Jaw shapes of various shark species provide insight into evolutionary biology

Sharks occur in great diversity in the oceans. The great white shark with its characteristic back fin, large conical mouth and sharp, pointed teeth is just one of more than 500 species of shark living today. Depending on the lifestyle, the species differ in their anatomical characteristics. How the shape of the jaw correlates with habitat, size, nutrition and other factors has been investigated in an international study with the participation of Professor Christine Böhmer from the Zoological Institute of the Christian-Albrechts-Universität zu Kiel (CAU). The results were recently published in the journal Communications Biology. They show: In the most widespread shark species, the jaws show relatively little variation in shape over millions of years; the most variable jaws were found in deep-sea sharks.

The study was led by Dr. Faviel A. López-Romero of the University of Vienna. Besides the CAU, the Imperial College London, UK, the Muséum national d'histoire naturelle, Paris, France, and the Naturalis Museums, Leiden, The Netherlands, were also involved. The results illustrate the importance of prey, level in the marine webs and habitat in relation to jaw shape diversity among shark species. This also helps to uncover the evolutionary causes of the differences in jaw morphology related to habitats.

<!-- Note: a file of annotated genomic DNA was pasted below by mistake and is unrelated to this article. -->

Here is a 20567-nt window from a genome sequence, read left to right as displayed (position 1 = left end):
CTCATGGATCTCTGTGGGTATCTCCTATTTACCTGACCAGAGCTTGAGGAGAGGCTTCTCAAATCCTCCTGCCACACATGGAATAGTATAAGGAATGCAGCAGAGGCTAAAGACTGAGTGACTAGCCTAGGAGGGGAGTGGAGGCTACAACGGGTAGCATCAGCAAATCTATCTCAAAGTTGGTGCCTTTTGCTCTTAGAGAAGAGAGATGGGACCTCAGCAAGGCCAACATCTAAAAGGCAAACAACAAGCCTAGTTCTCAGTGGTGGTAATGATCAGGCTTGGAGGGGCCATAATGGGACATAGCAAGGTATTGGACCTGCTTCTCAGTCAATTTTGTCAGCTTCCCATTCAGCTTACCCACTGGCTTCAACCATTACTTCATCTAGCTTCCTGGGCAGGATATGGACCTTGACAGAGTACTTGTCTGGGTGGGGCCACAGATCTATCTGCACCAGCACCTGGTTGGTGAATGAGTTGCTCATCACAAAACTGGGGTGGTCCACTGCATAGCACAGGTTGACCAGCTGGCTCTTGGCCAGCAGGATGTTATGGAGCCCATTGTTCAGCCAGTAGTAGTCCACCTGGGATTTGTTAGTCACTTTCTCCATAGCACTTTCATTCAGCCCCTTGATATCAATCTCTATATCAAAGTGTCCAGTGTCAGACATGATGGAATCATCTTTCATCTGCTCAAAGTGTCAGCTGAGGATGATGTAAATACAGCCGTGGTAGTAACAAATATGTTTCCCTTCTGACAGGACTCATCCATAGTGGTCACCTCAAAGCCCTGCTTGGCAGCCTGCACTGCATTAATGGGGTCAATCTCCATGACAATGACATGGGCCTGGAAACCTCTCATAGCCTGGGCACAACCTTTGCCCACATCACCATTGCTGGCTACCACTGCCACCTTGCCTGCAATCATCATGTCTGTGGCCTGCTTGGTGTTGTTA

All marine habitats are populated by sharks

Today's sharks have a long evolutionary history with some taxa that can be traced back to as far as 180 million years ago. During all this time, they have been a key component in the fauna of the marine realm and its food webs, mainly occupying higher trophic positions as meso- and top predators. At the same time, sharks adopted many lifestyles and forms like bottom dwellers, fast swimmers in the open sea, and even some of the smallest species in the deep sea.

The jaws of sharks are perfectly adapted to their diet and lifestyle. "The shape of the mandible can be used as an indicator of the shark's lifestyle, as it is related - among other factors - to its function. The jaw structure of an animal that eats hard food, for example, is different from that of an animal that filters plankton." explains co-author Christine Böhmer, professor and head of the Zoology and Functional Morphology of Vertebrates working group at CAU. Whether the jaw shape can be used to deduce the habitat and lifestyle in which the animals evolved was examined in the study using quantitative analyses of computed tomography scans and three-dimensional mandible models.